That same day, Silvergate Bank in California announced it was winding down operations and liquidating assets. This was followed shortly after with news on March 12 that Signature Bank in New York City was also being shuttered. The two banks had become critical financial institutions for cryptocurrency companies, with failed crypto exchange FTX being a major client of Silvergate.

Shockwaves were sent through the global financial system by the failure of the three US banks and contributed to the collapse of Credit Suisse, Switzerland’s second-largest bank, in mid-March. The bank had been plagued by years of mismanagement and scandal.

The banking crisis led the gold price to jump from US$1,814.04 on March 5 to US$1,989.13 by March 15. The quarter closed out with the second of the Fed’s rate hikes on March 22, tacking on another 0.25 percent to raise the rate to 5 to 5.25 percent.

Gold price in Q2

The second quarter was highlighted by a continued lack of confidence in the global banking system causing gold to break above US$2,000 on April 3. Investor fears continued to drive the price of gold to a near-record high of US$2,049.92 on May 3. The high price was kept in check as the Federal Reserve announced its third rate hike of the year, also on May 3, increasing the benchmark rate to 5.25 to 5.5 percent.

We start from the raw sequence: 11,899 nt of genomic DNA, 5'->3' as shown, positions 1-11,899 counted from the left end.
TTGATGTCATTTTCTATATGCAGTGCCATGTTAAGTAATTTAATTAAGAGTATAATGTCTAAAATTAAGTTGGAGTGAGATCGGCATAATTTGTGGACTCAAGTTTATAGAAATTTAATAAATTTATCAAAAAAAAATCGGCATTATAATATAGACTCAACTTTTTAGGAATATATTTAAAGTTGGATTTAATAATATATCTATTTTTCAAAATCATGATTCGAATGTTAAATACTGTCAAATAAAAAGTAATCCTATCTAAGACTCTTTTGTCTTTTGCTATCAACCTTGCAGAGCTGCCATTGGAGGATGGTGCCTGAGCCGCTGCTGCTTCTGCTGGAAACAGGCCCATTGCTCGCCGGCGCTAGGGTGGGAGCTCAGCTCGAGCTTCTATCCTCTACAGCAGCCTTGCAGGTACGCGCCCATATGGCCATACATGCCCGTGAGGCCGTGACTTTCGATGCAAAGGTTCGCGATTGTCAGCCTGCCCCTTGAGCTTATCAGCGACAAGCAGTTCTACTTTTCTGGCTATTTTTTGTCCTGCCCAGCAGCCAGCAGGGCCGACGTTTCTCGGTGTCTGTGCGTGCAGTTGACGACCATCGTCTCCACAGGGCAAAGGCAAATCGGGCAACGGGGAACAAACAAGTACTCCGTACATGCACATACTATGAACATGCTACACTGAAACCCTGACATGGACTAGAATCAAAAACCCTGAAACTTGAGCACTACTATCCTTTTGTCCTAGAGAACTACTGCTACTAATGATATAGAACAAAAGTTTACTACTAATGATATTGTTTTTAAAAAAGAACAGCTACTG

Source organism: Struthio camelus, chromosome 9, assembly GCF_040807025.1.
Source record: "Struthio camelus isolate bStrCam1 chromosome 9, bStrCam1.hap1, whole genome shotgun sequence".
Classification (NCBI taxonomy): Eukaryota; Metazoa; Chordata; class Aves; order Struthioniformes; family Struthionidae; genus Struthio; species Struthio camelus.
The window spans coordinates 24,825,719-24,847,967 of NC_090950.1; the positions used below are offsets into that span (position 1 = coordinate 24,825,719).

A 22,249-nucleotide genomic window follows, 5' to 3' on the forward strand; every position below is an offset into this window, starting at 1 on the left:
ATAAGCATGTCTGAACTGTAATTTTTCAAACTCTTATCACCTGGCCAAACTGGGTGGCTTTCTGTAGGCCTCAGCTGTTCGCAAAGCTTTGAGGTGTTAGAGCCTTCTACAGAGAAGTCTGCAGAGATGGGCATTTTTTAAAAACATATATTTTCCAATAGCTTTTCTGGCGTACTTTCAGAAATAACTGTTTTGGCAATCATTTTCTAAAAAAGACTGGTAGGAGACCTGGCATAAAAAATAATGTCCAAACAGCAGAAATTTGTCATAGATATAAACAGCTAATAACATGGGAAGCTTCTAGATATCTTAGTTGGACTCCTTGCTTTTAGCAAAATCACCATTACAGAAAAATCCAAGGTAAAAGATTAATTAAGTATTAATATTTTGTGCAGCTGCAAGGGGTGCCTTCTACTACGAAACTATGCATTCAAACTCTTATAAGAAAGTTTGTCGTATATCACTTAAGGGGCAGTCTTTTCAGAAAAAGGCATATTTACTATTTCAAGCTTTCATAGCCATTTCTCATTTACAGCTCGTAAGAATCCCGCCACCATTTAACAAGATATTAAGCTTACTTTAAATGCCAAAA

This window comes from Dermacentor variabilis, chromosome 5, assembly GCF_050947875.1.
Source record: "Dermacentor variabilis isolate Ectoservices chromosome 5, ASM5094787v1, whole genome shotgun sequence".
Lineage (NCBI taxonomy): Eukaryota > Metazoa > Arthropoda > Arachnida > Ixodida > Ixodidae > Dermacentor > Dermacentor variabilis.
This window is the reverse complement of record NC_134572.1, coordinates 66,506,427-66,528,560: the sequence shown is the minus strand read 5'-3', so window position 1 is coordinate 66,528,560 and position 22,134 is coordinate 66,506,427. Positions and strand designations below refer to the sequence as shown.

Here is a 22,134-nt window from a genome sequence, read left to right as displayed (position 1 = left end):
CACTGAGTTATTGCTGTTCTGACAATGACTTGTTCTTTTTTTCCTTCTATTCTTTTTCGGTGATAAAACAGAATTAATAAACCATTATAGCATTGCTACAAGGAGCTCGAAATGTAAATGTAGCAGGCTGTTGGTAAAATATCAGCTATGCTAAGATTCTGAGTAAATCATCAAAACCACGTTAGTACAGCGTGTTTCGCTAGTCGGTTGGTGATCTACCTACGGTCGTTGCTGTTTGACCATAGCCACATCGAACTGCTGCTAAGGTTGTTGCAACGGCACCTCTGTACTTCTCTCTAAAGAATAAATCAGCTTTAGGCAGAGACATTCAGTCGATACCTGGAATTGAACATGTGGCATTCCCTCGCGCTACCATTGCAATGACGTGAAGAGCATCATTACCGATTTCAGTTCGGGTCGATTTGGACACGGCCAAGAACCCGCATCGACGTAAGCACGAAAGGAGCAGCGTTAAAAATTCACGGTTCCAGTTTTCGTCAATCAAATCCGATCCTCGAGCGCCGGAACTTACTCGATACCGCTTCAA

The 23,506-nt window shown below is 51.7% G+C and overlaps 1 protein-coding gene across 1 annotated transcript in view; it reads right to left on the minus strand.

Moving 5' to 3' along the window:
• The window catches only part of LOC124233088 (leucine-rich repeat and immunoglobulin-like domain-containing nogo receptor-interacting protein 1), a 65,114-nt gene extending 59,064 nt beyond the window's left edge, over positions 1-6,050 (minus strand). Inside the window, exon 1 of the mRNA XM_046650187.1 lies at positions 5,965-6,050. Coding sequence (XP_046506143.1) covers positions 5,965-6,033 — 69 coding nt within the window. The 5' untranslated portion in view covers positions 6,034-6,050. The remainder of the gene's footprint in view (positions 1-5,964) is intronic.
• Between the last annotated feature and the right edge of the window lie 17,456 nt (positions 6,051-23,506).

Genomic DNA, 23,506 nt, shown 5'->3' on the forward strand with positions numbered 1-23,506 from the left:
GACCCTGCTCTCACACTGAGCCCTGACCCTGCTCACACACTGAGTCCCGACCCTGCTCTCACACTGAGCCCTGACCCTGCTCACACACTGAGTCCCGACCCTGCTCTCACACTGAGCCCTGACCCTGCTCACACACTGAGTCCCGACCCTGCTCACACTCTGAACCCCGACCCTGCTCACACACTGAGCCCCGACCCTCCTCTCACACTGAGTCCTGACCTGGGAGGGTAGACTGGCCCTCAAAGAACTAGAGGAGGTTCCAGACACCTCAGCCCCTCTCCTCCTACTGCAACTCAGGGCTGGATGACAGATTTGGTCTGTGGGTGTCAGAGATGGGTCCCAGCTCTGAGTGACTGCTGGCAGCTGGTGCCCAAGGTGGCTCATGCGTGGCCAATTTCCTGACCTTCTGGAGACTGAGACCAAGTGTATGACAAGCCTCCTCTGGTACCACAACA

The combination of 22 year high interest rates and returning confidence in the banking sector caused investor sentiment for gold to wane in late May and into June as interest-bearing assets of the securities market gained traction.

Gold price in Q3

The third quarter was the quietest period of the year for gold, although major global indices like the Dow, S&P 500, TSX and Nikkei hit year-to-date or near year-to-date highs in the first half of the quarter. The July through September period saw the gold price trend downwards, but the biggest losses came at the end of the period. On September 20, the Fed announced it would hold interest rates at 5.25 to 5.5 percent. Five days later, the price of gold began to plunge, first dropping below US$1,900 and falling further to end the period at US$1,848.63.

Gold price in Q4

With gold continuing to fall to a year-to-date low of US$1,820.01 on October 4, gold appeared to be on track to drop below the US$1,800 mark in the fourth quarter.

However, the October 7 attacks by Hamas on Israel started a new round of violence between Israel and the militant group, sparking investor concern of neighboring Arab states being drawn into the conflict and growing into a regional war.